Variation in the Liturgy


I enjoyed Rev. Terpstra’s articles on “The Believer’s Role in Public Worship,” but his January 15, 2002 article prompted me to write and ask a question. As the same liturgy is performed week after week, Rev. Terpstra notes that there is a temptation to fall into the “sin of formalism, of using the right means of worship in the wrong way, just going through the motions, as if the elements were empty, insignificant rituals.” I think this temptation is a strong one, which makes me curious about the Reverend’s solution to it. He says that rather than changing the liturgy, we should just concentrate more.

If there was only one possible, acceptable liturgy, I would agree that this would have to be the solution. But since many variations could be acceptable I wonder why changes to the liturgy might not be a better solution. As long as the liturgy is identical from week to week, the temptation to formalism will always be present.

In other situations we do what we can to remove temptation. For example, if the young ladies of a congregation dressed in an overly provocative manner, it could be argued that the men should simply concentrate harder, to resist the sin of lust. But it would also be quite reasonable to ask the young ladies to dress in a more sedate manner, to remove the temptation.

I am not asking for change, simply for change’s sake, but I do wonder why variation in the liturgy, which may help remove a temptation, would not be a good thing.

Jon Dykstra

Editor, Reformed Perspective,

Edmonton, AB, Canada


You raise the issue of changing the liturgy to prevent the threat of formalism, as I mentioned in the January 15 article. I can agree with you that this is possible within the bounds that Scripture and the second commandment give us. The main elements of worship as prescribed by God are unchanged and unchanging. However, there may be variations within this structured liturgy. For example, the use of a different doxology could be implemented from time to time. Or the reading of Scripture could be placed at an earlier time in the service, instead of just before the sermon. Or a different creed could be used for the congregation’s confession, such as the Nicene, instead of only the Apostles’ Creed. I dare say that all of our Protestant Reformed churches use such variations. And there is no question this can help to prevent the sin of formalism in our worship.

But my point remains — change or variation in the church’s liturgy will by itself never solve the problem of formalism. That is a matter of the worshiper’s heart. It is our own personal attitude in worship and our own personal use of the elements of the service that must constantly be changing — that is, changing according to God’s work of conversion in us, so that more and more we hate all false worship and strive to be pure and sincere in the way we approach the Lord and worship Him in our services. When we guard our own hearts and seek to be conformed on the inside to God’s way of worship, then and only then will the sin of formalism be turned back.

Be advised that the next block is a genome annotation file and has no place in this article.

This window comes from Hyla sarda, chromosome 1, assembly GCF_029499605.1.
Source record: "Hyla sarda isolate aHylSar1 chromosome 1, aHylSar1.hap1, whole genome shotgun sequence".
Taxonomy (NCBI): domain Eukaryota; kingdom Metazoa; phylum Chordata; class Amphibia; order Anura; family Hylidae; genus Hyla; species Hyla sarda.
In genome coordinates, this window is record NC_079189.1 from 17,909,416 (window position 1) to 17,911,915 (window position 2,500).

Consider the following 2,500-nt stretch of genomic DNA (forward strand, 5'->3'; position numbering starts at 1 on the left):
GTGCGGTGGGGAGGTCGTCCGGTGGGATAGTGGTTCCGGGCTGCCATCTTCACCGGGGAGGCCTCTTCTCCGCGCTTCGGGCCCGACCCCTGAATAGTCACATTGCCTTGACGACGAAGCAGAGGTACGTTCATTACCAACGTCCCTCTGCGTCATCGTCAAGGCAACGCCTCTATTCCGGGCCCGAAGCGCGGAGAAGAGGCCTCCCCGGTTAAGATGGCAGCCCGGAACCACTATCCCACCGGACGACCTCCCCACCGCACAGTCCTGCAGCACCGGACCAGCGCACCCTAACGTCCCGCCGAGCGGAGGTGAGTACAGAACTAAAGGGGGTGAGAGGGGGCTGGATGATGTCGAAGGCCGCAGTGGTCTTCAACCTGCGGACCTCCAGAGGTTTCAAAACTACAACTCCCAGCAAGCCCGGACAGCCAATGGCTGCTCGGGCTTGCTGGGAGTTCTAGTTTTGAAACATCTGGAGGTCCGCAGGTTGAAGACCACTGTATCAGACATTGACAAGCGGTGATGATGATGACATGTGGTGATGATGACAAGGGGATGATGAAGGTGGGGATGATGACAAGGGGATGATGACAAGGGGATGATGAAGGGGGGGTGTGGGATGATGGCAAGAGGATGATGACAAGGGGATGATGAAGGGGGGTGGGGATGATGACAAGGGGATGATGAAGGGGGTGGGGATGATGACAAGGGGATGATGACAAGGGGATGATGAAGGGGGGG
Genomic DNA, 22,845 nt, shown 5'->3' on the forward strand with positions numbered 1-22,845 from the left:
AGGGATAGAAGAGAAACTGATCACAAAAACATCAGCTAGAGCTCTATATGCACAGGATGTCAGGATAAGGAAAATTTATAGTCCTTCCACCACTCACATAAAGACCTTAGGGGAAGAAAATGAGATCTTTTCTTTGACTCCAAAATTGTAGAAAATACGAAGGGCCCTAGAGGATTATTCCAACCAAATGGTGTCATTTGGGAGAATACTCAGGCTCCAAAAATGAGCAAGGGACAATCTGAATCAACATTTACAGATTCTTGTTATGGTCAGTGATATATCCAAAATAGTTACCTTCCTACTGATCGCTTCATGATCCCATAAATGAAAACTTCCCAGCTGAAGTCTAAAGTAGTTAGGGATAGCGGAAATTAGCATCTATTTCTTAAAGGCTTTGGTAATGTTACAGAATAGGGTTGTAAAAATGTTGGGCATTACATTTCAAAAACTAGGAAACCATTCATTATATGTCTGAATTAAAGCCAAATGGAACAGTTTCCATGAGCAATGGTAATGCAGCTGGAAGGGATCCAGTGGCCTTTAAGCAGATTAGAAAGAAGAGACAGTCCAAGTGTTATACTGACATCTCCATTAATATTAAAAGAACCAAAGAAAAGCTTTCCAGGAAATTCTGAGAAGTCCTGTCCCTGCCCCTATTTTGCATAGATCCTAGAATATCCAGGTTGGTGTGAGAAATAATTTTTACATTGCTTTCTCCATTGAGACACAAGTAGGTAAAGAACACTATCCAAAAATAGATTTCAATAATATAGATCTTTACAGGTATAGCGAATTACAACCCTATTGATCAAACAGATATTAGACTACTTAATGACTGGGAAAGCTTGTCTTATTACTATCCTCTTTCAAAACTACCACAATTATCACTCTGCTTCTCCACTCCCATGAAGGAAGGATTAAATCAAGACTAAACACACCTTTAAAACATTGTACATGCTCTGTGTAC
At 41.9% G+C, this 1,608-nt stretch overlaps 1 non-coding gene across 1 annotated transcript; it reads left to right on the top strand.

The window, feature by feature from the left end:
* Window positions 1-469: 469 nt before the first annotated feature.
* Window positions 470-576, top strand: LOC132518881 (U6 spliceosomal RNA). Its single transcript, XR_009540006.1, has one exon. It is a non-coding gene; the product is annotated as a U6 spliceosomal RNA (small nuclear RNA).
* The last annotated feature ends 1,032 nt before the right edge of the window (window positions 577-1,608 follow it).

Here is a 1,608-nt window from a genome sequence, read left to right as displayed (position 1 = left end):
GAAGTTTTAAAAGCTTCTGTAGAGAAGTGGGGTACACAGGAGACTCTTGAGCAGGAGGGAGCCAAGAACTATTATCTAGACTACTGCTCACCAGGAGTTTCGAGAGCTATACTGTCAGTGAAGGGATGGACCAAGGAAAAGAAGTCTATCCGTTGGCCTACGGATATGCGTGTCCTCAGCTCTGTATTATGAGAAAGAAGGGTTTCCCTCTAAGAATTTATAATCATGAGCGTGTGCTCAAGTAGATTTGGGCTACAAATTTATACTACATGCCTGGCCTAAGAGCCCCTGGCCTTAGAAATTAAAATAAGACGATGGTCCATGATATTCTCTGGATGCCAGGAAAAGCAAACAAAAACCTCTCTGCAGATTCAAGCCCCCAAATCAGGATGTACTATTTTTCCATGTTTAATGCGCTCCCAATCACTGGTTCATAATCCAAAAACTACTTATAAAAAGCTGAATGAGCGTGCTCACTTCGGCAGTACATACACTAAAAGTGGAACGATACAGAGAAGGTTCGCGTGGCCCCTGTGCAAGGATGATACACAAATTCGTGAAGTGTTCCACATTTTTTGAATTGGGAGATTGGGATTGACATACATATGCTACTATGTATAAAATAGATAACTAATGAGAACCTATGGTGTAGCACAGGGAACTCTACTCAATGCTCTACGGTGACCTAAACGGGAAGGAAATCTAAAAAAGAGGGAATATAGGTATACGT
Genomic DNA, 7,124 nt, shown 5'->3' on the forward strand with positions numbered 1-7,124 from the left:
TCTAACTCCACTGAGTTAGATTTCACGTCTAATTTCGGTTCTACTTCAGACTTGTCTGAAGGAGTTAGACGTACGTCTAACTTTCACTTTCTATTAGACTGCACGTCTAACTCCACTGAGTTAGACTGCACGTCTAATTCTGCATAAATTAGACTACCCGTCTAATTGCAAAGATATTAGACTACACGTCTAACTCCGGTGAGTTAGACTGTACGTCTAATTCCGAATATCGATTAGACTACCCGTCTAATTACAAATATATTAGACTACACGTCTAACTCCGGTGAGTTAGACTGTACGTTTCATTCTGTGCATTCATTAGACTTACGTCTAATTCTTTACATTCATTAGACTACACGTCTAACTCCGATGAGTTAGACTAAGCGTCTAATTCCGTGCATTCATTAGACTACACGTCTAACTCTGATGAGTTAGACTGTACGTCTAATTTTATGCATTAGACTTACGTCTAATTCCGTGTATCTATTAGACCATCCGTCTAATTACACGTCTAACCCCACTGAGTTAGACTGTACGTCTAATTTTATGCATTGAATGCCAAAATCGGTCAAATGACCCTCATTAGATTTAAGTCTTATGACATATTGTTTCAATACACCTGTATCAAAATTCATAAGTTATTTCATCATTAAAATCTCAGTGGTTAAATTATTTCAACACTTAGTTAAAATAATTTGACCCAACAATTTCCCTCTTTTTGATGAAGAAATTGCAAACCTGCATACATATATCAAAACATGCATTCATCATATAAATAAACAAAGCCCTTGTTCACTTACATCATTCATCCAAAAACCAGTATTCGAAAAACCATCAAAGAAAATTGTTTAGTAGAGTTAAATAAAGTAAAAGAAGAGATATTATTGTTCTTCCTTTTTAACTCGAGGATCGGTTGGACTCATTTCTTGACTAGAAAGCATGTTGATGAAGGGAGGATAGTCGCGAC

(Rev.) Charles J. Terpstra

Saddened by a Synodical Decision

We are saddened by the decision of the 2002 Synod of the Protestant Reformed Churches (PRC) to end discussions with the United Reformed Churches in North America (URC) (“Actions of the 2002 Synod of the PRC,” Standard Bearer, July 2002). This decision was unfortunate for several reasons.

First, the URC is a faithful denomination committed to the doctrines of historic Reformed Christianity.

Second, a continuing dialogue between the PRC and URC, while perhaps not resulting in ecclesiastical unity (the stipulated goal of the PRC Contact Committee), would, if the PRC were willing, have the desirable effects of nurturing a filial relationship between the denominations and promoting greater respect for and understanding of one another.

Third, the rationale articulated by the synod for ending discussions with the URC reveals an alarming tendency within the PRC to elevate controversial, extra-confessional matters to the confessional level. Room for debate and disagreement should exist within faithful Reformed denominations on difficult and often mysterious issues such as creation science, covenant theology, and eschatology. Instead of demanding lock-step orthodoxy on matters that spark disagreement among the best Reformed thinkers, the PRC should learn from the URC’s example. It would be a refreshing reform if the PRC embraced the URC’s humility and realism by recognizing the ability of churches and Christians to differ on some points of doctrine while remaining united in the faith.

Stephen and Alison VanderWoude

St. John, IN